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On the money

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Kendall Flutey: “I’m really grateful that Otago supported my academic growth through allowing me the flexibility to do things a little differently, and remain excited and engaged in learning that I was genuinely passionate about.”

On the money

University of Otago alumna Kendall Flutey is on a mission to help prepare every Kiwi kid for the financial world ahead. A lofty goal? Definitely. But this New Zealand entrepreneur might just have what it takes.

It may come as a surprise that tech entrepreneur Kendall Flutey – the 28-year-old recently named Young New Zealander of the Year who is responsible for helping more than 100,000 New Zealand and Australian kids become financially savvy through her innovative online financial education platform Banqer – once struggled to choose a career.

“I was so jealous as my friends would say they wanted to be builders, doctors or sports stars,” says Flutey. “When adults asked me that question or the teacher wanted us to make a poster about what we wanted to be it left me feeling there was something wrong with me.”

But the panic Flutey felt determining her course of study during her late teens transformed into the realisation that there wasn’t yet a name for what she wanted to be – or not one she knew. Tech entrepreneurs were few and far between in Christchurch, the city where she grew up. Fewer still were Māori and women.

“I could never have fathomed this to be my life today and would say most of my high school teachers would agree,” says Flutey.

“I didn’t have the hallmarks of someone who might go on to do something like I have. I feel extremely privileged to be able to set my own course and contribute to the world exactly how I want to. This isn’t something I take for granted and I’m thankful to everyone who has contributed to this being my reality.”

“The exciting thing is that money is interwoven with other stresses and pressures in society. By improving a child's financial capability we alter their financial trajectory which will protect them from various other unfortunate life outcomes.”

At the heart of the self-proclaimed “reformed accountant’s” mission is to ensure every Kiwi kid understands the rules and expectations of the financial world that lies ahead.

“Financial capability is tied to an individual's financial well-being and these behaviours develop very early in our lives. If we can play an intentional and positive role in a child’s financial education I believe we’ll see a reduction in the likelihood of individuals being financially misled, an increase in financial opportunity and at a scale that corresponds to thriving societies. This would lead to greater national economic performance and that, in turn, pays dividends to New Zealand.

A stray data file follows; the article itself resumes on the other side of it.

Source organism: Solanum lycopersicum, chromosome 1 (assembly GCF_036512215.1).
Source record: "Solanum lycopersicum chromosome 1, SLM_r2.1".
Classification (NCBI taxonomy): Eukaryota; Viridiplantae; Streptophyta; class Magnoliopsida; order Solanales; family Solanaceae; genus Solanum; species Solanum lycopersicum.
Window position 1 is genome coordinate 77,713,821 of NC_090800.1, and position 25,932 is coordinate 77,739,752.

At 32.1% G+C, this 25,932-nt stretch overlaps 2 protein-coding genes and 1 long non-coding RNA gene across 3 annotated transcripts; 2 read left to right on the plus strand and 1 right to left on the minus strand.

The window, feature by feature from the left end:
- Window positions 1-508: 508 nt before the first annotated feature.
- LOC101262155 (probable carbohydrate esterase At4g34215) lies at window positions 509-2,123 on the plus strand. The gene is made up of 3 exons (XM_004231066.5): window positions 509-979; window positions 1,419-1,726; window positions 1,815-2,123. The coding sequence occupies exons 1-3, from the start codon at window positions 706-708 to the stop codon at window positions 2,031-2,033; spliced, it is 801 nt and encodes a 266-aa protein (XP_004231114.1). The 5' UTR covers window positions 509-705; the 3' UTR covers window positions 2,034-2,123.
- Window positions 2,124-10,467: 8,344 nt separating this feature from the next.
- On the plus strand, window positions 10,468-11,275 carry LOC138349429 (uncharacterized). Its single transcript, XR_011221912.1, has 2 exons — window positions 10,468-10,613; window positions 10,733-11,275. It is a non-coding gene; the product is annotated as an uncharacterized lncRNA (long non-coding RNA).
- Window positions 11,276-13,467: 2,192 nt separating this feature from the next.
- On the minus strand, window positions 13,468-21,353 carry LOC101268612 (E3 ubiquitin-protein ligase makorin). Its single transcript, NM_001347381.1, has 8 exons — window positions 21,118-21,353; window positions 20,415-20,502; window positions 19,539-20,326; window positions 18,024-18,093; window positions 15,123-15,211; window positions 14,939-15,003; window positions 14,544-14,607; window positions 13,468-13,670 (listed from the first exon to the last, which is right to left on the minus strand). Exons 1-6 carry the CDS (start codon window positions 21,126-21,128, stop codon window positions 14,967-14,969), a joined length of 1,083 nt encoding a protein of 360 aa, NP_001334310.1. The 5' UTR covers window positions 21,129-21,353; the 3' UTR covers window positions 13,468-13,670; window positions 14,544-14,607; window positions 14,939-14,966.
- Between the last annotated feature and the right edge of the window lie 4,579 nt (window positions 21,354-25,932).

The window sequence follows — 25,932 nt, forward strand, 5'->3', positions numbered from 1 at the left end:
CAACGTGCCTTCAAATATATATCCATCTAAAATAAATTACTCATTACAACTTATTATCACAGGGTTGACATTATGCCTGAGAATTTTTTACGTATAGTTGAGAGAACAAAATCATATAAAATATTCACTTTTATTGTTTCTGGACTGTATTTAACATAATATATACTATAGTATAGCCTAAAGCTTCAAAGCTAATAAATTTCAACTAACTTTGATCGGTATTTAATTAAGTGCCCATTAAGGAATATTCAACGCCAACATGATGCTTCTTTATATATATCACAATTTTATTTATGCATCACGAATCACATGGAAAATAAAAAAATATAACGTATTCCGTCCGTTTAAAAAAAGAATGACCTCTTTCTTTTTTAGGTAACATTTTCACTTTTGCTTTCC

“The exciting thing is that money is interwoven with other stresses and pressures in society. By improving a child's financial capability we alter their financial trajectory that will protect them from various other unfortunate life outcomes. I’m excited by the prospect of an entire generation of wealthy Kiwis – and I use the word ‘wealthy’ to represent more than just money.”

And while the goal seems a lofty one, the early success of Banqer, the business she founded and leads as CEO, suggests it’s closer than you’d think. In less than four years, the app – which teaches primary and intermediate students fundamental financial concepts – is being used by more than 100,000 kids around New Zealand and Australia.

Launched in 2015, Banqer transforms classrooms into a virtual economy where teachers set up a currency and facilitate real-life situations over the course of the school year to enable students to learn about saving and growing money, debt, interest, tax, KiwiSaver and insurance. The programme aligns with the New Zealand curriculum and has been translated into te reo Māori for Kura Kaupapa Māori schools. Next up will be a version for secondary schools and Flutey says the business is also assessing new markets overseas.

Like Flutey herself, the project developed unexpectedly. It started life as a programme for 25 kids, designed to help her 12-year-old brother’s teacher – Micah Hocquard – bring to life a classroom economy project he had launched in the school. The programme relied on printed spreadsheets that Flutey, who had recently upskilled in coding and computer development, working alongside talented web developer and former Otago student Ben Wigley, turned into a series of online tools. From there, the team took Banqer to a start-up weekend and, after establishing an early partnership with Kiwibank, the goal posts shifted overnight.